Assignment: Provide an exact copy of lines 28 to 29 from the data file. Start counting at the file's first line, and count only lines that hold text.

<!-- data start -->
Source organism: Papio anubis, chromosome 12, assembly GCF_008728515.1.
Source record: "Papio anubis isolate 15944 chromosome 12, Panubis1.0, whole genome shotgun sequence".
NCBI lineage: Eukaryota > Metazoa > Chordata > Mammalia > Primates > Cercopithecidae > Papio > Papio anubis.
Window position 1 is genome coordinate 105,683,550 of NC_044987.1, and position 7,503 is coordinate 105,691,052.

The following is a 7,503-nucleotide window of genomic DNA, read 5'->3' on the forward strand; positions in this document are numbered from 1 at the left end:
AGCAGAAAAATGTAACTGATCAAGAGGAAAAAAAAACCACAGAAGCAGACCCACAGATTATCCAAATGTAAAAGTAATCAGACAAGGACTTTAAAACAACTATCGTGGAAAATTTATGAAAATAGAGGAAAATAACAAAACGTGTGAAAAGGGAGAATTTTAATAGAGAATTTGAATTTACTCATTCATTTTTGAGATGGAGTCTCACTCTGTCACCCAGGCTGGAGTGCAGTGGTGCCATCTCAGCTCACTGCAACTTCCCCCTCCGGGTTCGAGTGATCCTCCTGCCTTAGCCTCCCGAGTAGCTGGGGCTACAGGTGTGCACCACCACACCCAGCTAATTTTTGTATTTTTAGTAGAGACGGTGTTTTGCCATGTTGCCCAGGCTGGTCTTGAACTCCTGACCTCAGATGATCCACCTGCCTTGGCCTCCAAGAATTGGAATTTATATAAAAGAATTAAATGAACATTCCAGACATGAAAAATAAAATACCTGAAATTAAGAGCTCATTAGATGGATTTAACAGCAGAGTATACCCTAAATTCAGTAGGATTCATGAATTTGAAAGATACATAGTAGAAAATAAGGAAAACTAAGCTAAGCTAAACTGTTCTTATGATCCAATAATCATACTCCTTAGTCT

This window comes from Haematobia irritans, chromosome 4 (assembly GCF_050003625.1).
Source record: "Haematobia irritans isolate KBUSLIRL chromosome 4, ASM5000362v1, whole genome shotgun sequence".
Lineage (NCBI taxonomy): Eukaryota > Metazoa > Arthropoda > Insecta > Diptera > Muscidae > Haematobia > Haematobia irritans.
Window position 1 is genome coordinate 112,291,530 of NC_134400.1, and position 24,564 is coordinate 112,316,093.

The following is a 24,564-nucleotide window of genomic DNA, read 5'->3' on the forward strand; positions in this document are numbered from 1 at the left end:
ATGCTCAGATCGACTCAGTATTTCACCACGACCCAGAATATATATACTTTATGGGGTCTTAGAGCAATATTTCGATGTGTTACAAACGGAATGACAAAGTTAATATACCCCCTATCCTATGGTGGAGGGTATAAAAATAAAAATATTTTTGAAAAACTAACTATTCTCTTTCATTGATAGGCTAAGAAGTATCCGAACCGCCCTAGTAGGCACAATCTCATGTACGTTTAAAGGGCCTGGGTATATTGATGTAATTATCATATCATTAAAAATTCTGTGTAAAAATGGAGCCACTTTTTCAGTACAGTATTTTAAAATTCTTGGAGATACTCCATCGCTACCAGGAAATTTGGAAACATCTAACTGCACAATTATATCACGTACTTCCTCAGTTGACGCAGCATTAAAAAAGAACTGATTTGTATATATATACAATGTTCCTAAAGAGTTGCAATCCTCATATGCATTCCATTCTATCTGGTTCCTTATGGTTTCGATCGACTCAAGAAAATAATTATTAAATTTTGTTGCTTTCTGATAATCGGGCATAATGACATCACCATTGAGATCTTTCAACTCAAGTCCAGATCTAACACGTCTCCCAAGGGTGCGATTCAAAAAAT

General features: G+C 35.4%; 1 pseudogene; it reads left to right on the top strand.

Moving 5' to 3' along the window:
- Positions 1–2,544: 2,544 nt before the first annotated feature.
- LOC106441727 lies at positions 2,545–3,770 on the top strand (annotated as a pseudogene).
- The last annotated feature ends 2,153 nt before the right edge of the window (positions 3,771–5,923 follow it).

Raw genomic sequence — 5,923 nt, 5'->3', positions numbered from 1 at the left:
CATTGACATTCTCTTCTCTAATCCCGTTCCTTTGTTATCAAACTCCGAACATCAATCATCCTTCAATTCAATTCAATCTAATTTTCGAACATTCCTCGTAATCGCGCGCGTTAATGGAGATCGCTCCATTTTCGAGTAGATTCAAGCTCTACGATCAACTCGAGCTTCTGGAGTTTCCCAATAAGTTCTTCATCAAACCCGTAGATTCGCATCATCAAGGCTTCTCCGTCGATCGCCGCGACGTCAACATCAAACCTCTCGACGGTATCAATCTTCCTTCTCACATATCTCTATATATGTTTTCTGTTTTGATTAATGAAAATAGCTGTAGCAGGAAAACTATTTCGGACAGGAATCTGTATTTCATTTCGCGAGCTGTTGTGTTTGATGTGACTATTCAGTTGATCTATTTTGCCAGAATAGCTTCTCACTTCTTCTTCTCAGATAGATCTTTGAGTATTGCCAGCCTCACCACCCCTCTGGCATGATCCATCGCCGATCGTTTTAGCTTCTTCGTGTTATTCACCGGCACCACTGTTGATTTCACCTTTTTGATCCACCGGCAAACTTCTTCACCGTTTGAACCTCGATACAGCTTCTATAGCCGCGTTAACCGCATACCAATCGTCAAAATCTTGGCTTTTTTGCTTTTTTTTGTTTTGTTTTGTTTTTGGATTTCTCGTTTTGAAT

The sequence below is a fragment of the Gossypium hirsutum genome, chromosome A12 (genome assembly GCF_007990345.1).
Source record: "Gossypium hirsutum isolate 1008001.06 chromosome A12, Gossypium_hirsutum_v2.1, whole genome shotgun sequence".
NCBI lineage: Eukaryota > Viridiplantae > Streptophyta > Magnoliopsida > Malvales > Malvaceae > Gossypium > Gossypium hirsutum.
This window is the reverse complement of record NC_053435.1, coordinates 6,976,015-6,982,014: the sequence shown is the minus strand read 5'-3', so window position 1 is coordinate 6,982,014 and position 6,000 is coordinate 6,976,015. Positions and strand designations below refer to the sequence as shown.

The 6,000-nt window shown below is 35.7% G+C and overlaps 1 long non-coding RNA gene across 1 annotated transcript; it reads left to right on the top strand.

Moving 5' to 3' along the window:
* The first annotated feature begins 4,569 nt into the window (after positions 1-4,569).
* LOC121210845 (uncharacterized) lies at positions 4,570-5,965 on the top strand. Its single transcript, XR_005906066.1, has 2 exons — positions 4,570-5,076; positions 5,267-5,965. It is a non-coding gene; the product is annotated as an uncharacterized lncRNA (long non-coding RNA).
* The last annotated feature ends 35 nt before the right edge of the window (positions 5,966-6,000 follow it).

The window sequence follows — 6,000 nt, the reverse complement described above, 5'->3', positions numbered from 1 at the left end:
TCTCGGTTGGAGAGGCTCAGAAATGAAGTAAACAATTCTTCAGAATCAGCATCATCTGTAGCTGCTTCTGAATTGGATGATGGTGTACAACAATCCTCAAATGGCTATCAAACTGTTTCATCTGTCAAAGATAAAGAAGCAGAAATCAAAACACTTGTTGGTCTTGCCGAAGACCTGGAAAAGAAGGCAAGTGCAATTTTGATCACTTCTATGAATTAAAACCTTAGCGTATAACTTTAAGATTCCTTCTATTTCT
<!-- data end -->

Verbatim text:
* The last annotated feature ends 35 nt before the right edge of the window (positions 5,966-6,000 follow it).

The window sequence follows — 6,000 nt, the reverse complement described above, 5'->3', positions numbered from 1 at the left end: